Furthermore, inviting insights and opinions from their wider networks can help an organisation to gather support for any new initiatives that may be introduced as a result.
2) Identify the level of impact these SDGs will have
Once the sustainable development issues that are most likely to affect value creation have been identified and evaluated, an organisation must then calculate the level of impact that these sustainable development issues will have.
The most impactful issues should be prioritised and receive the highest level of attention and consideration. An organisation should also attempt to determine how to reduce potential risks and increase opportunities that could arise, by contributing to those SDGs that stand to create the most value for the organisation and its stakeholders.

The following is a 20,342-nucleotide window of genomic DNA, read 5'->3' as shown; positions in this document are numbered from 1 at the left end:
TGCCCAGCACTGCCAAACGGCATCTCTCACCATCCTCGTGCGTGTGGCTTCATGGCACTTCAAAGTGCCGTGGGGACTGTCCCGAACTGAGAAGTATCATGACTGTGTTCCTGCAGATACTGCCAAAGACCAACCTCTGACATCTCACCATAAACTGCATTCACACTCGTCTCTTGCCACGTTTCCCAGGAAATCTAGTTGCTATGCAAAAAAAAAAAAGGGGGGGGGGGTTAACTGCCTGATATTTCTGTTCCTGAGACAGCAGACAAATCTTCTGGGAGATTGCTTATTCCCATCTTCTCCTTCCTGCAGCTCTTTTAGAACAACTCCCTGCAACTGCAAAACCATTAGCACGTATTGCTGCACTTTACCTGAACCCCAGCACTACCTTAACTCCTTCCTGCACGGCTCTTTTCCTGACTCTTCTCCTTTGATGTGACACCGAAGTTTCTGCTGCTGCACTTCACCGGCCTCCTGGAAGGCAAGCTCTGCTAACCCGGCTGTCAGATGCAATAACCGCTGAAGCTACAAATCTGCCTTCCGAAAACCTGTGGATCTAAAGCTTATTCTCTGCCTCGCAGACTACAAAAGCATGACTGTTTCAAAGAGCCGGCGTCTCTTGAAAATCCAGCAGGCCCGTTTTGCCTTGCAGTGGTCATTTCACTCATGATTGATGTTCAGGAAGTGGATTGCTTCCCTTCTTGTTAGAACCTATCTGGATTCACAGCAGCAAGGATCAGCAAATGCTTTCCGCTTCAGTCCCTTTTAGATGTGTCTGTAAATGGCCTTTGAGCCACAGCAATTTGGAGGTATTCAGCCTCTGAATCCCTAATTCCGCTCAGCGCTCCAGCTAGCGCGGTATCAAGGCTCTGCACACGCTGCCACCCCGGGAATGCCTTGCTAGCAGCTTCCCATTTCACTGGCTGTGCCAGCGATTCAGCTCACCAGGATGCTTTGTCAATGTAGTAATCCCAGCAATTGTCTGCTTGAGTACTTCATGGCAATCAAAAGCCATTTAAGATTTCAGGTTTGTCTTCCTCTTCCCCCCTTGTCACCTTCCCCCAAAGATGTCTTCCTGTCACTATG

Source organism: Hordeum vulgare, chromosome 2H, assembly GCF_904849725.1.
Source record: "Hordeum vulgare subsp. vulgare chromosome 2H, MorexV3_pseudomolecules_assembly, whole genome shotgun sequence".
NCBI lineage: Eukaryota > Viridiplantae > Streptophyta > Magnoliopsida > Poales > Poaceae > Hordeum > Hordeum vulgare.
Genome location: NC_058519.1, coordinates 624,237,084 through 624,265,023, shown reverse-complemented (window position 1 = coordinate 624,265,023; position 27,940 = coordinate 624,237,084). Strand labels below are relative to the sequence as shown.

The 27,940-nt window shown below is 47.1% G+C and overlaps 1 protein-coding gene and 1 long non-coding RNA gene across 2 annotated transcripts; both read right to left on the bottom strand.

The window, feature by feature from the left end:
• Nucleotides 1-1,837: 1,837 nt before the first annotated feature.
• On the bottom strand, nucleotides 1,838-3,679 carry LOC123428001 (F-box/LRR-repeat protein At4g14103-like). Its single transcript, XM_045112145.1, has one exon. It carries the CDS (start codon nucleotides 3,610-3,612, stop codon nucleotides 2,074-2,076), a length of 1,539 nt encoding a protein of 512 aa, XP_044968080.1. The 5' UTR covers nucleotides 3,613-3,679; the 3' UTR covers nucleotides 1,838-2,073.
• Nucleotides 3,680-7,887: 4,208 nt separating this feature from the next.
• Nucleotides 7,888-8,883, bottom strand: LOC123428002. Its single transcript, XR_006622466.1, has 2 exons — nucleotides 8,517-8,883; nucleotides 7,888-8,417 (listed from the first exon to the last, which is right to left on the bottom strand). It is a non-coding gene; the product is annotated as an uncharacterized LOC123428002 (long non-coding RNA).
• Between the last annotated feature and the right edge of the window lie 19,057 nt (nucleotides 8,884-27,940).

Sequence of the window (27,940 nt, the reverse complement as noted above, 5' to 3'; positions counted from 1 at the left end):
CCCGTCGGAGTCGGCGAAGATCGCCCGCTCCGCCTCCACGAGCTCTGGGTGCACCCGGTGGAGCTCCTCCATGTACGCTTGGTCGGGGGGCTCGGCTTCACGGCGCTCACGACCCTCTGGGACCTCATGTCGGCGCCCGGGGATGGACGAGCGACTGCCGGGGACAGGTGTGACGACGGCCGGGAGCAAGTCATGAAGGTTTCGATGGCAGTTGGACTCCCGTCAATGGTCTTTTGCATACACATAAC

These are likely to be different for each specific industry and organisation—for example, a company that trades globally is likely to be most affected by sustainable development issues such as the environment and poverty in their trading countries, therefore investing in tackling these specific issues will be of higher importance than many of the others.
3) Developing a strategy to contribute to the SDGs
Once an organisation has identified which issues are most likely to affect its practices, whether these will create opportunities or risks, and the overall level of impact they will have, it is then essential to develop a strategy to contribute to its selected SDGs.